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Gardening in Washington State

Archive for March 2014

Recognizing Sapsucker Damage to Your Trees

Sapsuckers, a species of woodpecker, are a common cause of tree damage in yards and small woodlands. This damage is easy to identify. Sapsuckers peck holes in the bark of the tree that are approximately 1/4 inch in diameter and are drilled in horizontal and vertical rows. There are usually many holes close together.

Sapsucker damage

Sapsucker damage

Photo credit: Wikipedia

Sapsuckers will feed on both hardwoods and conifers. They prefer foraging on trees with thin bark, such as birch. Older conifers with thick and ridged bark are not as susceptible to sapsucker-caused damage. If the damage is limited and minor, the tree will recover.

The most commonly recommended damage control method is to wrap burlap around the affected area to discourage sapsuckers from returning. Liquid spray repellents applied to the tree bark can also be used as well as hanging bright, shiny objects such as pie tins, streamers, or beach balls on the tree as scare devices. These techniques may or may not be effective, and they may just shift the bird’s focus to another part of the tree or to a neighboring tree.

For more information on sapsucker damage to trees, go to http://cru.cahe.wsu.edu/CEPublications/FS057E/FS057E.pdf.

Submitted by: Dave Pehling, March 17 2014

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Growing Green Peas in Home Gardens

There are two main types of peas: those with an inedible pod, such as shelling (garden) peas, and edible-pod peas, such as snow or sugar snap peas. Green pea varieties also grow on two different plant types—bush or vine.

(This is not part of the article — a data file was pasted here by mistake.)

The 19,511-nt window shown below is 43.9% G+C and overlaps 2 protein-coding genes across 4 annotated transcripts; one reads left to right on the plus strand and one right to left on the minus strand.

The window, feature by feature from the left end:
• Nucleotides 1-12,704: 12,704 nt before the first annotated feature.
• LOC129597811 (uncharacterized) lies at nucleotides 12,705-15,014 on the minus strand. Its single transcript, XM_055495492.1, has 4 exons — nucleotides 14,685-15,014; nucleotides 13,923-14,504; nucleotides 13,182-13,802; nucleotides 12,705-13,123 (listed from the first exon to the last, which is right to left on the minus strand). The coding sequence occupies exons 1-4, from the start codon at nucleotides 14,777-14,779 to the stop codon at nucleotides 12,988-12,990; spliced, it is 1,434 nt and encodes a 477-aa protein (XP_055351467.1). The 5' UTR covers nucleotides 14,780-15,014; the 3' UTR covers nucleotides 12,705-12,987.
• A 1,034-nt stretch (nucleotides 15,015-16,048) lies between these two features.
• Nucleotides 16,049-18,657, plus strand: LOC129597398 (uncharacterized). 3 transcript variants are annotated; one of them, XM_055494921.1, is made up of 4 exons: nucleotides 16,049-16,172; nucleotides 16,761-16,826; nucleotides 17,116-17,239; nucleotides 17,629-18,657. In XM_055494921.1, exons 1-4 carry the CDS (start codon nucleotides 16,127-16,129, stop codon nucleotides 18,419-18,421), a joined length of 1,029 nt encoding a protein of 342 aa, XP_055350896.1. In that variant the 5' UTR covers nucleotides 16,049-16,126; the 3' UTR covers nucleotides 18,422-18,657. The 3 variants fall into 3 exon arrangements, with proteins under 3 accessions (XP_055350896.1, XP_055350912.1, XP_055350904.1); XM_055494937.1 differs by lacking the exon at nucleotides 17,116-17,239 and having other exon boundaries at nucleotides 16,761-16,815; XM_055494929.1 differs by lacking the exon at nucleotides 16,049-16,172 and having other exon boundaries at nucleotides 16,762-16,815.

Early plantings tend to produce larger yields than plantings later in the season. Peas thrive in cool, moist weather and produce best in cool, moderate climates; sow directly into the ground when the temperature is at least 50°F, and the soil is dry enough to till without it sticking to garden tools.

For more information on growing peas in your home garden, go to http://cru.cahe.wsu.edu/CEPublications/FS116E/FS116E.pdf

Green pea
Photo source: gardening.cornell.edu

Submitted by: Sheila Gray, March 10, 2014

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Growing Radishes in Home Gardens

Time of planting: spring/summer types – mid-March in western Washington and mid-April in eastern Washington.

Radish (Raphanus sativus) is a vegetable that is easy to grow and comes in a wide variety of root colors, shapes, and sizes providing for a range of end uses. Depending upon the cultivar, radish can be grown in window boxes or small containers on a patio, interplanted among slower growing vegetable rows in the garden, or even sprouted year-round in jars on the kitchen counter. Because radish usually germinates in just 3 to 7 days, it is a good choice when introducing children to gardening.
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To access WSU’s free fact sheet on growing radishes, go to http://cru.cahe.wsu.edu/CEPublications/FS127E/FS127E.pdf

Provided by: Catherine Daniels, March 3, 2014

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